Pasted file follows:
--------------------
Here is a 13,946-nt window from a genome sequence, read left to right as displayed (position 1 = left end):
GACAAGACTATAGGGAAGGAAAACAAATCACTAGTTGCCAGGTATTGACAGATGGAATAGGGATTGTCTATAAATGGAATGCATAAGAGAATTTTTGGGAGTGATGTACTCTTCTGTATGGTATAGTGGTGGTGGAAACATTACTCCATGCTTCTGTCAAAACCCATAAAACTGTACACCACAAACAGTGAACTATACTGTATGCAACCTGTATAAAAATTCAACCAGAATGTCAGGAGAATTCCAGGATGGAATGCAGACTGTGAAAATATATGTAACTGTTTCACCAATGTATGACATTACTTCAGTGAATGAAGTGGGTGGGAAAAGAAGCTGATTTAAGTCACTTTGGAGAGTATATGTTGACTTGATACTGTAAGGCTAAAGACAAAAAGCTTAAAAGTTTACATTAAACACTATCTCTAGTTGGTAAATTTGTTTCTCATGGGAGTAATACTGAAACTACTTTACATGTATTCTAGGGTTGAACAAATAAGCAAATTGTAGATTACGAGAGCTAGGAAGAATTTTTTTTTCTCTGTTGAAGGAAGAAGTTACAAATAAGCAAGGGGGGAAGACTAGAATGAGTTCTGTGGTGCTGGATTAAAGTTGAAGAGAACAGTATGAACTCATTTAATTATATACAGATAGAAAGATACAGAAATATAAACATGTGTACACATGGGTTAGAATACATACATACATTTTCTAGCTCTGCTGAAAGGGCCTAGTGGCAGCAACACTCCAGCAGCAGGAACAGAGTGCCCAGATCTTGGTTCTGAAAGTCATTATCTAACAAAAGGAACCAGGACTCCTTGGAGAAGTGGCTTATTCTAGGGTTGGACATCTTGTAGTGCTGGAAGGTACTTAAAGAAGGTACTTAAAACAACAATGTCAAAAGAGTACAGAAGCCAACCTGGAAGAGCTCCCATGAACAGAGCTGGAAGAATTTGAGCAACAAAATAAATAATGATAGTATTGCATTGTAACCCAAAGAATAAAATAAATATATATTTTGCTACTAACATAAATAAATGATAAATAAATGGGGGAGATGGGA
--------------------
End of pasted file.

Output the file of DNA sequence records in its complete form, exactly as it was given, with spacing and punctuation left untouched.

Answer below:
Here is a 13,946-nt window from a genome sequence, read left to right as displayed (position 1 = left end):
GACAAGACTATAGGGAAGGAAAACAAATCACTAGTTGCCAGGTATTGACAGATGGAATAGGGATTGTCTATAAATGGAATGCATAAGAGAATTTTTGGGAGTGATGTACTCTTCTGTATGGTATAGTGGTGGTGGAAACATTACTCCATGCTTCTGTCAAAACCCATAAAACTGTACACCACAAACAGTGAACTATACTGTATGCAACCTGTATAAAAATTCAACCAGAATGTCAGGAGAATTCCAGGATGGAATGCAGACTGTGAAAATATATGTAACTGTTTCACCAATGTATGACATTACTTCAGTGAATGAAGTGGGTGGGAAAAGAAGCTGATTTAAGTCACTTTGGAGAGTATATGTTGACTTGATACTGTAAGGCTAAAGACAAAAAGCTTAAAAGTTTACATTAAACACTATCTCTAGTTGGTAAATTTGTTTCTCATGGGAGTAATACTGAAACTACTTTACATGTATTCTAGGGTTGAACAAATAAGCAAATTGTAGATTACGAGAGCTAGGAAGAATTTTTTTTTCTCTGTTGAAGGAAGAAGTTACAAATAAGCAAGGGGGGAAGACTAGAATGAGTTCTGTGGTGCTGGATTAAAGTTGAAGAGAACAGTATGAACTCATTTAATTATATACAGATAGAAAGATACAGAAATATAAACATGTGTACACATGGGTTAGAATACATACATACATTTTCTAGCTCTGCTGAAAGGGCCTAGTGGCAGCAACACTCCAGCAGCAGGAACAGAGTGCCCAGATCTTGGTTCTGAAAGTCATTATCTAACAAAAGGAACCAGGACTCCTTGGAGAAGTGGCTTATTCTAGGGTTGGACATCTTGTAGTGCTGGAAGGTACTTAAAGAAGGTACTTAAAACAACAATGTCAAAAGAGTACAGAAGCCAACCTGGAAGAGCTCCCATGAACAGAGCTGGAAGAATTTGAGCAACAAAATAAATAATGATAGTATTGCATTGTAACCCAAAGAATAAAATAAATATATATTTTGCTACTAACATAAATAAATGATAAATAAATGGGGGAGATGGGA